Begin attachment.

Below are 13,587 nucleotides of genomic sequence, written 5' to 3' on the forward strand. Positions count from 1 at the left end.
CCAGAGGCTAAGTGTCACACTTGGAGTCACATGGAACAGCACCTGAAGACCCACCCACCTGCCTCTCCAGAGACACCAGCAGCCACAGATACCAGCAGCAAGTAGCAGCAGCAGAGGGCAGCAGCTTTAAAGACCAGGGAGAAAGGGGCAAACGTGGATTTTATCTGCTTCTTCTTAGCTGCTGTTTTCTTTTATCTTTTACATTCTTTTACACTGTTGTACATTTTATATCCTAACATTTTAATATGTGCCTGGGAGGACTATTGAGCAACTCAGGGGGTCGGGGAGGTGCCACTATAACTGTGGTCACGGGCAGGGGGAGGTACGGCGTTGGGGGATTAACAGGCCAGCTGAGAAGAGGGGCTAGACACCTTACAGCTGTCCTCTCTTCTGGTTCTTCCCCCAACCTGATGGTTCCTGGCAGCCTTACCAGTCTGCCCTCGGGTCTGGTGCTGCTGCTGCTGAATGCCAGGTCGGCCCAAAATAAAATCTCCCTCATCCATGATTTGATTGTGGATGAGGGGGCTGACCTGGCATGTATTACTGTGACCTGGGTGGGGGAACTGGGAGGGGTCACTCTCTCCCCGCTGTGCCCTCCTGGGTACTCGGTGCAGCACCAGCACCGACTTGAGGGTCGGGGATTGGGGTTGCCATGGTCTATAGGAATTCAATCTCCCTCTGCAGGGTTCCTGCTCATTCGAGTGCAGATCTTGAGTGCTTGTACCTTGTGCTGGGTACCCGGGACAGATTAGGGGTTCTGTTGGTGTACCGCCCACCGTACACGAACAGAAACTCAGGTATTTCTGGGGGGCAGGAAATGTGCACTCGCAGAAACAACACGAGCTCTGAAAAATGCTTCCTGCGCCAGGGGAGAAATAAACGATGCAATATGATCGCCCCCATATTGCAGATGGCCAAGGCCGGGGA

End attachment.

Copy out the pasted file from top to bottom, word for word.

Below are 13,587 nucleotides of genomic sequence, written 5' to 3' on the forward strand. Positions count from 1 at the left end.
CCAGAGGCTAAGTGTCACACTTGGAGTCACATGGAACAGCACCTGAAGACCCACCCACCTGCCTCTCCAGAGACACCAGCAGCCACAGATACCAGCAGCAAGTAGCAGCAGCAGAGGGCAGCAGCTTTAAAGACCAGGGAGAAAGGGGCAAACGTGGATTTTATCTGCTTCTTCTTAGCTGCTGTTTTCTTTTATCTTTTACATTCTTTTACACTGTTGTACATTTTATATCCTAACATTTTAATATGTGCCTGGGAGGACTATTGAGCAACTCAGGGGGTCGGGGAGGTGCCACTATAACTGTGGTCACGGGCAGGGGGAGGTACGGCGTTGGGGGATTAACAGGCCAGCTGAGAAGAGGGGCTAGACACCTTACAGCTGTCCTCTCTTCTGGTTCTTCCCCCAACCTGATGGTTCCTGGCAGCCTTACCAGTCTGCCCTCGGGTCTGGTGCTGCTGCTGCTGAATGCCAGGTCGGCCCAAAATAAAATCTCCCTCATCCATGATTTGATTGTGGATGAGGGGGCTGACCTGGCATGTATTACTGTGACCTGGGTGGGGGAACTGGGAGGGGTCACTCTCTCCCCGCTGTGCCCTCCTGGGTACTCGGTGCAGCACCAGCACCGACTTGAGGGTCGGGGATTGGGGTTGCCATGGTCTATAGGAATTCAATCTCCCTCTGCAGGGTTCCTGCTCATTCGAGTGCAGATCTTGAGTGCTTGTACCTTGTGCTGGGTACCCGGGACAGATTAGGGGTTCTGTTGGTGTACCGCCCACCGTACACGAACAGAAACTCAGGTATTTCTGGGGGGCAGGAAATGTGCACTCGCAGAAACAACACGAGCTCTGAAAAATGCTTCCTGCGCCAGGGGAGAAATAAACGATGCAATATGATCGCCCCCATATTGCAGATGGCCAAGGCCGGGGA